Now, as Associate Editor of both the Town Reminder and Holyoke
Sun, she is able to focus on South Hadley and Holyoke. When
not sleuthing on assignment, Will can be found behind the
lens of her camera or racking up miles on her bike. Drop by
the office to say hello or submit news to your local paper
run by a local lady.
E-mail her at kwill@Turley.com
Editor, Turley Publications
A 16-year veteran of the newspaper industry, Tim
has been a part of the Turley team since 2005. He entered
the trade with the goal to make a difference in the world
by serving as a public informant and seeking the truth—and
continues to work by that guiding principle today. His favorite
assignment was breaking a series of stories in Ashland, Mass.
about one man's battle with cancer and his quest to uncover
the truth about a former manufacturer's decades of hazardous
waste dumping in town. Tim has a BA from Fitchburg State College
and attended the American Press Institute. Tim lives in Brookfield
with his wife, Danielle, and their two sons, Timmy Jr. and
Christopher. His pastimes include songwriting, drumming, writing
fiction, cross-country skiing, hiking, trail maintenance,
and volunteering for the Boy Scouts.
Editor, Turley Publications
lifelong sports fan, Dave figured a career covering sports would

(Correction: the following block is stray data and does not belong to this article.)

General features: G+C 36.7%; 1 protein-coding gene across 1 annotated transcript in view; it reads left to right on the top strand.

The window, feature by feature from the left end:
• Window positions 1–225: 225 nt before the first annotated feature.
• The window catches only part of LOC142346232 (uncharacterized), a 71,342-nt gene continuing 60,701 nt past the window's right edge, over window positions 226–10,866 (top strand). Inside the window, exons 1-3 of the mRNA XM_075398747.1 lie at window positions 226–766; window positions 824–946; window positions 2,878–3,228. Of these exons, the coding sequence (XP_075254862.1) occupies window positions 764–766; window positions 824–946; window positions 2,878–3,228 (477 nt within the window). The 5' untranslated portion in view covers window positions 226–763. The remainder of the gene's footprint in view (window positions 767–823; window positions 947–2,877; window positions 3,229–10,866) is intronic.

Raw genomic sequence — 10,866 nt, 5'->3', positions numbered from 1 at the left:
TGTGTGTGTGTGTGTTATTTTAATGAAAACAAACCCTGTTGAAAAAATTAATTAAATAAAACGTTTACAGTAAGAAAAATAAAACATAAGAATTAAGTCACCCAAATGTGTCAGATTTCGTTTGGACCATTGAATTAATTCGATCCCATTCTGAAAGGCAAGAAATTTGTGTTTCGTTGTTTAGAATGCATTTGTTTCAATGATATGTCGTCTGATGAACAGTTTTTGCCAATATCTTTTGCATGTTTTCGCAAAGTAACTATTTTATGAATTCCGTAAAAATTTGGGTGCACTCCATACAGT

be the next best thing to playing them. The Chicopee resident
is new to the Turley team but brings seven years experience
in journalism, most recently as sports editor for nearby Stonebridge
Press. His favorite assignments have included covering the Tantasqua
boys' varsity basketball team during the 2006-2007 season, not
to mention the 2003 New England Patriots Super Bowl Championship
parade and the 2004 Boston Red Sox World Championship parade.
Dave is a 2000 graduate of Westfield State College with a major
A veteran of more than 40 years of reporting, Dan started writing
for the former Holyoke Transcript-Telegram in August
of 1966 and has been a correspondent and columnist for the Turley
team since they purchased the Holyoke Sun. A graduate
of Colorado College, Dan also writes for another Turley publication,
the Town Reminder. Dan’s biggest story was breaking